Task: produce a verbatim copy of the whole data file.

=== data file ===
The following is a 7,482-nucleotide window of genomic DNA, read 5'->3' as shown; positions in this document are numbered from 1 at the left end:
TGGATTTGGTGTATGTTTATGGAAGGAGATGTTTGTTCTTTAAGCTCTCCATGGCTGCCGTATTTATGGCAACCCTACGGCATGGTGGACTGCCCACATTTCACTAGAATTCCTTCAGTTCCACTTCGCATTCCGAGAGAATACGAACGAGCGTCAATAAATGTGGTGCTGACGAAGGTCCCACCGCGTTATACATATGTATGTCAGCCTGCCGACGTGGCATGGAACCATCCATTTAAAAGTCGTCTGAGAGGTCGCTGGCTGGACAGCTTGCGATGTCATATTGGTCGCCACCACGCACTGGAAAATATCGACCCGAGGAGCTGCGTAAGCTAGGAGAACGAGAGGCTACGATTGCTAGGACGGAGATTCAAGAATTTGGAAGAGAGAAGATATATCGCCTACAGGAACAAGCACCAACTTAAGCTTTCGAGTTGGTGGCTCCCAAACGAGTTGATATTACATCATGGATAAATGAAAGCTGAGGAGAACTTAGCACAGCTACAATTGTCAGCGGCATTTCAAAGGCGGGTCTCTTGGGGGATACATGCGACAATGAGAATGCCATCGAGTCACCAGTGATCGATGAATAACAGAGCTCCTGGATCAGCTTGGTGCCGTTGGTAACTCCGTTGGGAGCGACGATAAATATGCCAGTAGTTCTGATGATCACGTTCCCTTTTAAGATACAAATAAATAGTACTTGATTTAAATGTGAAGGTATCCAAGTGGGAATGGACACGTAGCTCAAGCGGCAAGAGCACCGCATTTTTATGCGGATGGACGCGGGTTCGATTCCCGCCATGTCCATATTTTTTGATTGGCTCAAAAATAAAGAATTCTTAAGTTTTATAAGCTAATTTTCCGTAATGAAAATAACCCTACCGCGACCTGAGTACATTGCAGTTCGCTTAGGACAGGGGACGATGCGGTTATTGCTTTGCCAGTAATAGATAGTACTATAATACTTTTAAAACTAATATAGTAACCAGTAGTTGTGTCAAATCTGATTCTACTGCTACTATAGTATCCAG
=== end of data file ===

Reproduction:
The following is a 7,482-nucleotide window of genomic DNA, read 5'->3' as shown; positions in this document are numbered from 1 at the left end:
TGGATTTGGTGTATGTTTATGGAAGGAGATGTTTGTTCTTTAAGCTCTCCATGGCTGCCGTATTTATGGCAACCCTACGGCATGGTGGACTGCCCACATTTCACTAGAATTCCTTCAGTTCCACTTCGCATTCCGAGAGAATACGAACGAGCGTCAATAAATGTGGTGCTGACGAAGGTCCCACCGCGTTATACATATGTATGTCAGCCTGCCGACGTGGCATGGAACCATCCATTTAAAAGTCGTCTGAGAGGTCGCTGGCTGGACAGCTTGCGATGTCATATTGGTCGCCACCACGCACTGGAAAATATCGACCCGAGGAGCTGCGTAAGCTAGGAGAACGAGAGGCTACGATTGCTAGGACGGAGATTCAAGAATTTGGAAGAGAGAAGATATATCGCCTACAGGAACAAGCACCAACTTAAGCTTTCGAGTTGGTGGCTCCCAAACGAGTTGATATTACATCATGGATAAATGAAAGCTGAGGAGAACTTAGCACAGCTACAATTGTCAGCGGCATTTCAAAGGCGGGTCTCTTGGGGGATACATGCGACAATGAGAATGCCATCGAGTCACCAGTGATCGATGAATAACAGAGCTCCTGGATCAGCTTGGTGCCGTTGGTAACTCCGTTGGGAGCGACGATAAATATGCCAGTAGTTCTGATGATCACGTTCCCTTTTAAGATACAAATAAATAGTACTTGATTTAAATGTGAAGGTATCCAAGTGGGAATGGACACGTAGCTCAAGCGGCAAGAGCACCGCATTTTTATGCGGATGGACGCGGGTTCGATTCCCGCCATGTCCATATTTTTTGATTGGCTCAAAAATAAAGAATTCTTAAGTTTTATAAGCTAATTTTCCGTAATGAAAATAACCCTACCGCGACCTGAGTACATTGCAGTTCGCTTAGGACAGGGGACGATGCGGTTATTGCTTTGCCAGTAATAGATAGTACTATAATACTTTTAAAACTAATATAGTAACCAGTAGTTGTGTCAAATCTGATTCTACTGCTACTATAGTATCCAG